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Do you have high blood pressure and not sure what to do to get it down? Are you hesitant about starting HBP medication to get your blood pressure under control? There are things you can do to work on getting it down, naturally.  

Are you looking for an easy way to get it down without the work?  Well, there is no such thing as having excellent health without work.  Sorry, friend.  It’s going to take some action.

It’s essential that you not get overwhelmed by the list and think you have to do all of these to get your high blood pressure down.  Of course, incorporating all of these things will help lower your blood pressure, but you can start with one item and build on that over time.  

What Causes Hypertension?

One of the primary underlying causes of high blood pressure is related to your body, producing too much insulin and leptin in response to a high-carbohydrate and processed food diet.

As your insulin and leptin levels rise, it causes your blood pressure to increase. Research published in 1998 in the journal Diabetes reported that nearly two-thirds of the test subjects who were insulin resistant also had high blood pressure, so the link is significant.

Dr. Mercola

What Can Help Lower Your High Blood Pressure?

1. Potassium

If you are consuming a lot of salt in your daily eating, it may be beneficial to add potassium (a mineral) to your daily intake.  

Potassium allows your body to process the sodium/salt intake and expel it from your body.  In doing so, potassium relaxes your blood vessels’ walls, allowing your blood to flow more easily.  Thus, contributing to lowering your blood pressure. Potassium also helps with muscle cramps.

2. Calcium/Magensium

These minerals go beyond stronger bones and teeth.  Calcium/Magnesium is also beneficial for women in regards to PMS/PMDD.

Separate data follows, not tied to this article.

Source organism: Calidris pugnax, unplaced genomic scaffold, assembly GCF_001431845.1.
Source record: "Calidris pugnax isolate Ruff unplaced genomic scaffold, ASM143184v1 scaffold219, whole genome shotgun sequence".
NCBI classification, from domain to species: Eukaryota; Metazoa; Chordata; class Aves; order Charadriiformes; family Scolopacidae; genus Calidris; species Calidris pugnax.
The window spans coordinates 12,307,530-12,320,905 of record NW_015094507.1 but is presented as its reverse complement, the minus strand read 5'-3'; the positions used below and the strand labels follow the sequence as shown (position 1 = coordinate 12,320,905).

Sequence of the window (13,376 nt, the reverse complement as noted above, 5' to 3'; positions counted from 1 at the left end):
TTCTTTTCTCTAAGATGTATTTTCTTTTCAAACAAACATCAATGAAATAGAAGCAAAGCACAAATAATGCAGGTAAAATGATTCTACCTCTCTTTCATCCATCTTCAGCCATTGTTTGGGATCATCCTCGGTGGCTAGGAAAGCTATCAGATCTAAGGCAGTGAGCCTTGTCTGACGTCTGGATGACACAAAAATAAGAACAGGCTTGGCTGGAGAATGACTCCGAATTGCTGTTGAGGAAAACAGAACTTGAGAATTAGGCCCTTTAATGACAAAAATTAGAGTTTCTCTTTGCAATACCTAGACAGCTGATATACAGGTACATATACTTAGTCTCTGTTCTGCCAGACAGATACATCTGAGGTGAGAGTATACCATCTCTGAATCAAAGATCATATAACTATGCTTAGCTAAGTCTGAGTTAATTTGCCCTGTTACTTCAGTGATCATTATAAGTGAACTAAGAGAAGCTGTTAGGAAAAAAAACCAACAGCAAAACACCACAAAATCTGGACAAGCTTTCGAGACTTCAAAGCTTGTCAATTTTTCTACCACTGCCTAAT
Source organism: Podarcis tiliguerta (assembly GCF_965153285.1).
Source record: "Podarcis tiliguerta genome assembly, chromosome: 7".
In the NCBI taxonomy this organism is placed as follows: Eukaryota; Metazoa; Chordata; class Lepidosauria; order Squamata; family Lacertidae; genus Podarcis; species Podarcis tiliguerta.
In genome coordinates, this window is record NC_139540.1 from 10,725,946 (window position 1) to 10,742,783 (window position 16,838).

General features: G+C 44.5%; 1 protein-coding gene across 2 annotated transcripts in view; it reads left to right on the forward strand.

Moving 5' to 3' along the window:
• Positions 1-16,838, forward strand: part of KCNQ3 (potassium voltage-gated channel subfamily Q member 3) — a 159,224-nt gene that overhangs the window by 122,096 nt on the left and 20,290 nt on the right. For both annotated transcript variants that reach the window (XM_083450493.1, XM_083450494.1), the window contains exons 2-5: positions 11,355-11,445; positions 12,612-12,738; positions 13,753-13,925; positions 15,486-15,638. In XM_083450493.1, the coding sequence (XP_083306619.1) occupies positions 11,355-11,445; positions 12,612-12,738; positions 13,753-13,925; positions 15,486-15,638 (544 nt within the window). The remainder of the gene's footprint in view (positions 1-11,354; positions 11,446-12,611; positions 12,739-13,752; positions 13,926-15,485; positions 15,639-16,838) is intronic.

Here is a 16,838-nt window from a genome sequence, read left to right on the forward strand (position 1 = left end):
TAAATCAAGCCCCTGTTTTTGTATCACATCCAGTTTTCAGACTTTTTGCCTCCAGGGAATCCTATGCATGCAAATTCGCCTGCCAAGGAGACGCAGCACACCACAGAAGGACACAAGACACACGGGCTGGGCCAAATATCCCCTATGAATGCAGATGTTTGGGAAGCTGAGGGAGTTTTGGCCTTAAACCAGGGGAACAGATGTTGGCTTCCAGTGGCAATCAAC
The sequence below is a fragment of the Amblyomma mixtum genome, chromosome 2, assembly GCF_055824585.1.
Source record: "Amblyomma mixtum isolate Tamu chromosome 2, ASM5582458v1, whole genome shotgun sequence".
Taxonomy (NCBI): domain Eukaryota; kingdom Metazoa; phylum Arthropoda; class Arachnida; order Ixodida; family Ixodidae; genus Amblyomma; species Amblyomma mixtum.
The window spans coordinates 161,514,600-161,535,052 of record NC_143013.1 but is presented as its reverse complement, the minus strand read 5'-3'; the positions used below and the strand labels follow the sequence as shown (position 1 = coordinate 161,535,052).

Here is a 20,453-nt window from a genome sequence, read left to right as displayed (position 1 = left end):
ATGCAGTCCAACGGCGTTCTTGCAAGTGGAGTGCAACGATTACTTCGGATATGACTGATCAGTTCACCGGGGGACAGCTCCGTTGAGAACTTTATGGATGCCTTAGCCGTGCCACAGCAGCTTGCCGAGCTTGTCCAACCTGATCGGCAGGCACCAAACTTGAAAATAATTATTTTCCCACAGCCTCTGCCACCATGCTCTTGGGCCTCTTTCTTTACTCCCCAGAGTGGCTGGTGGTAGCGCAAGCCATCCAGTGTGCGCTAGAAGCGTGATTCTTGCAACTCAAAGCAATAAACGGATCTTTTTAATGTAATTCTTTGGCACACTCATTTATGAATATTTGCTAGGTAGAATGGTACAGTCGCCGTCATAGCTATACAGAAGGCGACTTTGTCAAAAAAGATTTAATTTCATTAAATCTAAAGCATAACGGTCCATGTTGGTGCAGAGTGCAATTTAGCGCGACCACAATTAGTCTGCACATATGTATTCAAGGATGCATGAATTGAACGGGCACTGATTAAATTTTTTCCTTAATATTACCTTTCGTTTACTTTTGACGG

Calcium helps lower your blood pressure by relaxing your blood vessels and tightening when needed. Magnesium also assists you by preventing your blood vessels from constricting, causing high blood pressure. Try this Calcium/Magnesium supplement.

3. Garlic 

Allicin is found in garlic and is what’s responsible for lowering high blood pressure. You can add garlic to your meals, salads, etc. or you may prefer to take a Garlic supplement like this one. 

4. Nitric Oxide

Nitric Oxide allows your blood vessels to open and blood to flow more efficiently, which in turn lowers your blood pressure. You may have low nitric oxide levels, which you can quickly test with at-home testing strips.  

5. Omega 3

Fish oil omega 3 has helped me in so many ways, including lowering my triglycerides. But, it also helps lower high blood pressure by improving your overall cardiovascular system. 

6. Folic Acid

This supplement helps to open your blood vessels in addition to improving your skin, hair, and nails. Try this Folic Acid. 

7. CoQ10

You’ve probably heard about Coq10 for antiaging benefits but it also helps lower high blood pressure.  CoQ10 is and an antioxidant that helps your body convert food and produce energy.  I use this CoQ10.